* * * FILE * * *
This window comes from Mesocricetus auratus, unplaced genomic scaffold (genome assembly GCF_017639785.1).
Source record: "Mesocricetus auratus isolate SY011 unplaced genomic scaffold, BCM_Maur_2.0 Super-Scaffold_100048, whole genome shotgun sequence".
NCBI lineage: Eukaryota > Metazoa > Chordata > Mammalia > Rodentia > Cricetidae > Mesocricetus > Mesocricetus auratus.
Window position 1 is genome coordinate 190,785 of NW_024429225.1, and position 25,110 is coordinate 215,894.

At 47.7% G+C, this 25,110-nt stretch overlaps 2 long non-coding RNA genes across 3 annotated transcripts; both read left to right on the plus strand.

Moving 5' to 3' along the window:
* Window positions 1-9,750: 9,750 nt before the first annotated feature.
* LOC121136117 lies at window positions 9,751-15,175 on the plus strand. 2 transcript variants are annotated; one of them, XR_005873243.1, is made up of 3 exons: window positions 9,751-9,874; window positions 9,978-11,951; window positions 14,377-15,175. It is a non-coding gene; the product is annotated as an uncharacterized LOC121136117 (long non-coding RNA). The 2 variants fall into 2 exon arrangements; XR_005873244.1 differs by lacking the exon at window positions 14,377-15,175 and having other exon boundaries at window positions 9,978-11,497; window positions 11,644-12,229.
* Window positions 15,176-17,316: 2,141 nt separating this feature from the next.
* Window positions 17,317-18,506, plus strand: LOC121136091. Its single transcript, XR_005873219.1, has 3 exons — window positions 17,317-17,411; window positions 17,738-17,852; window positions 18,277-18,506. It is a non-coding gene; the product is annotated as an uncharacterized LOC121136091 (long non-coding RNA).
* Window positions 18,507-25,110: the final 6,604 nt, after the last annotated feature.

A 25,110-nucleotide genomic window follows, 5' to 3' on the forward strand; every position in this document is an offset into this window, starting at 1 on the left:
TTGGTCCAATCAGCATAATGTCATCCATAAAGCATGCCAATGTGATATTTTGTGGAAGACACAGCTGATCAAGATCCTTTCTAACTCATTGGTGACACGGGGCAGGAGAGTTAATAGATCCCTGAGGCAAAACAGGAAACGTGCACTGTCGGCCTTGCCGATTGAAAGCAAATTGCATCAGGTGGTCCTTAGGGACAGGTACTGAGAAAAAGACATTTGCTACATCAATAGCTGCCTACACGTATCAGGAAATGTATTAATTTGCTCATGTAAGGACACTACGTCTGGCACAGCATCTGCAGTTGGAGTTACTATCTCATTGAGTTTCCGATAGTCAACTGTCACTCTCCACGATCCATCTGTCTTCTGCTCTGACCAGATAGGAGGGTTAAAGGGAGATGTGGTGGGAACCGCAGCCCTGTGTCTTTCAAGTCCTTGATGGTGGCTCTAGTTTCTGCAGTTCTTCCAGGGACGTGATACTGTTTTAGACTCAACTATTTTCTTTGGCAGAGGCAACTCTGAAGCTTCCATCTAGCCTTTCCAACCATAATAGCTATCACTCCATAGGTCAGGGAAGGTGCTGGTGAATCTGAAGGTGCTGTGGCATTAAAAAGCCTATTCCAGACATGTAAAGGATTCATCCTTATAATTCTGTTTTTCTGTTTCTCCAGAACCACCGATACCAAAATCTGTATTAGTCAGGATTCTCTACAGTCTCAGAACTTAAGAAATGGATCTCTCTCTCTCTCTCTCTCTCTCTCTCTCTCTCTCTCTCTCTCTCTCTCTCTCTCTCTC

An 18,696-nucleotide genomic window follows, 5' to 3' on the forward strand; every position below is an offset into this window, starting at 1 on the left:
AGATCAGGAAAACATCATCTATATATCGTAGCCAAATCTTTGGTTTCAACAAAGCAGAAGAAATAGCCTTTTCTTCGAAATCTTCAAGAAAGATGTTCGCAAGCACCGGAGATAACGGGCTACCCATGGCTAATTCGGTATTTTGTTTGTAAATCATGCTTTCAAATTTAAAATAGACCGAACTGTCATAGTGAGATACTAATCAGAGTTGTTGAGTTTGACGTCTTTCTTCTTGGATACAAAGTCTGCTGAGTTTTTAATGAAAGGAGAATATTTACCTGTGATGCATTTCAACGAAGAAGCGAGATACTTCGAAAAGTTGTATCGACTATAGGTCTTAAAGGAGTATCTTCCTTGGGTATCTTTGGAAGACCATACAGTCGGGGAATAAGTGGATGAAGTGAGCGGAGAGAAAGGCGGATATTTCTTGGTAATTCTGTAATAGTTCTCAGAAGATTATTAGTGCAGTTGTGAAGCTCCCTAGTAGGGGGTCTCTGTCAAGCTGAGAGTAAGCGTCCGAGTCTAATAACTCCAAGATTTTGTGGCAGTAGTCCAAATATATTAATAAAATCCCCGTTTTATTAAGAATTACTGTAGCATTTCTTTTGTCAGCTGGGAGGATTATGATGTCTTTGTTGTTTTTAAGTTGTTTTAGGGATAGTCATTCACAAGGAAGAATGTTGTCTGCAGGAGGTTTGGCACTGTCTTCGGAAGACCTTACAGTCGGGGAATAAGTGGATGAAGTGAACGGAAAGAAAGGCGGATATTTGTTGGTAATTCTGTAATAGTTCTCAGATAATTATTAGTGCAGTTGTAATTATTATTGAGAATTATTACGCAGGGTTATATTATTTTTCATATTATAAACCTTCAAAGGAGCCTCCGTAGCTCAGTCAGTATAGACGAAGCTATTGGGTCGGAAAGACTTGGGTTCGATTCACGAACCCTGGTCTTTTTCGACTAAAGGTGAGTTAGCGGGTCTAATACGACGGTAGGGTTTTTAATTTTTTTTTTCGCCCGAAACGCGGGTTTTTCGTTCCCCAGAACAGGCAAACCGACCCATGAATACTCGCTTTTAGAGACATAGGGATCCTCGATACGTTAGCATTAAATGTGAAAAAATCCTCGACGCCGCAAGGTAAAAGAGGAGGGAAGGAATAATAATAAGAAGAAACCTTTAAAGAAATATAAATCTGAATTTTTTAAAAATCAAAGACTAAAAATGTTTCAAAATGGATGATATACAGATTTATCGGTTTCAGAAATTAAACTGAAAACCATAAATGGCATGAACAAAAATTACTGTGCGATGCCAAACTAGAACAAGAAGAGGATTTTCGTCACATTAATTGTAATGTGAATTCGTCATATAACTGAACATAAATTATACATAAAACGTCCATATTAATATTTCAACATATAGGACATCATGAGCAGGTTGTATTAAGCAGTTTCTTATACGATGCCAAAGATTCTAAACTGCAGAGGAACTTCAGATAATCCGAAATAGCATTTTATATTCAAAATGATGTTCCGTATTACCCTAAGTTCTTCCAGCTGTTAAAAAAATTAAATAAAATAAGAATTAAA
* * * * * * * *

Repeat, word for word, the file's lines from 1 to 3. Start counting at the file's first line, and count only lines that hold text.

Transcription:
This window comes from Mesocricetus auratus, unplaced genomic scaffold (genome assembly GCF_017639785.1).
Source record: "Mesocricetus auratus isolate SY011 unplaced genomic scaffold, BCM_Maur_2.0 Super-Scaffold_100048, whole genome shotgun sequence".
NCBI lineage: Eukaryota > Metazoa > Chordata > Mammalia > Rodentia > Cricetidae > Mesocricetus > Mesocricetus auratus.